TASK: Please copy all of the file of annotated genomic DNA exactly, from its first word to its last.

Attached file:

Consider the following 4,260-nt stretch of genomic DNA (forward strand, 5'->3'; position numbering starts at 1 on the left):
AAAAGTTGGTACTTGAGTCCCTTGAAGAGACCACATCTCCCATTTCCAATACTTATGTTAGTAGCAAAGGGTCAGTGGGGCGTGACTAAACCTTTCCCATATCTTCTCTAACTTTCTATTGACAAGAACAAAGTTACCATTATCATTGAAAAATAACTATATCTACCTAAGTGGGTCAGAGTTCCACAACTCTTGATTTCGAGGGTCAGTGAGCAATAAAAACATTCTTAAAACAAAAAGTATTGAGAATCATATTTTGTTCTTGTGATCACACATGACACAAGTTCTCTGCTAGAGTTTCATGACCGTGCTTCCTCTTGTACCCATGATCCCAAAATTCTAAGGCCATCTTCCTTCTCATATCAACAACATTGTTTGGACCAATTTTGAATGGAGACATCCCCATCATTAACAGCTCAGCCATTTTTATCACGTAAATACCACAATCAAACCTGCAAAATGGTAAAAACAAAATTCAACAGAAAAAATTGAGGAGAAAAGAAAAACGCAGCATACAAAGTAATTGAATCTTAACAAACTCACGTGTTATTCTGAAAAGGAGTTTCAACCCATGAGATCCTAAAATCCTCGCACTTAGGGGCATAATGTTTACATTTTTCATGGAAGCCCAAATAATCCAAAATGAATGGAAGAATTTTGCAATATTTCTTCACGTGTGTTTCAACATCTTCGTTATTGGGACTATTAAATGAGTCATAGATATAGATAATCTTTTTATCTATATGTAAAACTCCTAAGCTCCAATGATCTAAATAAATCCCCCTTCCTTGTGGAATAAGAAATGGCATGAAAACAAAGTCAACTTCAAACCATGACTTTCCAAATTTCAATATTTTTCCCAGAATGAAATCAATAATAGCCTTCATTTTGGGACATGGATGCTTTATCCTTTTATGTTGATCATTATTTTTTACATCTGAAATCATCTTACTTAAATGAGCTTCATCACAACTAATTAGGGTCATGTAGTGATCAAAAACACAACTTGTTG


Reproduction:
Consider the following 4,260-nt stretch of genomic DNA (forward strand, 5'->3'; position numbering starts at 1 on the left):
AAAAGTTGGTACTTGAGTCCCTTGAAGAGACCACATCTCCCATTTCCAATACTTATGTTAGTAGCAAAGGGTCAGTGGGGCGTGACTAAACCTTTCCCATATCTTCTCTAACTTTCTATTGACAAGAACAAAGTTACCATTATCATTGAAAAATAACTATATCTACCTAAGTGGGTCAGAGTTCCACAACTCTTGATTTCGAGGGTCAGTGAGCAATAAAAACATTCTTAAAACAAAAAGTATTGAGAATCATATTTTGTTCTTGTGATCACACATGACACAAGTTCTCTGCTAGAGTTTCATGACCGTGCTTCCTCTTGTACCCATGATCCCAAAATTCTAAGGCCATCTTCCTTCTCATATCAACAACATTGTTTGGACCAATTTTGAATGGAGACATCCCCATCATTAACAGCTCAGCCATTTTTATCACGTAAATACCACAATCAAACCTGCAAAATGGTAAAAACAAAATTCAACAGAAAAAATTGAGGAGAAAAGAAAAACGCAGCATACAAAGTAATTGAATCTTAACAAACTCACGTGTTATTCTGAAAAGGAGTTTCAACCCATGAGATCCTAAAATCCTCGCACTTAGGGGCATAATGTTTACATTTTTCATGGAAGCCCAAATAATCCAAAATGAATGGAAGAATTTTGCAATATTTCTTCACGTGTGTTTCAACATCTTCGTTATTGGGACTATTAAATGAGTCATAGATATAGATAATCTTTTTATCTATATGTAAAACTCCTAAGCTCCAATGATCTAAATAAATCCCCCTTCCTTGTGGAATAAGAAATGGCATGAAAACAAAGTCAACTTCAAACCATGACTTTCCAAATTTCAATATTTTTCCCAGAATGAAATCAATAATAGCCTTCATTTTGGGACATGGATGCTTTATCCTTTTATGTTGATCATTATTTTTTACATCTGAAATCATCTTACTTAAATGAGCTTCATCACAACTAATTAGGGTCATGTAGTGATCAAAAACACAACTTGTTG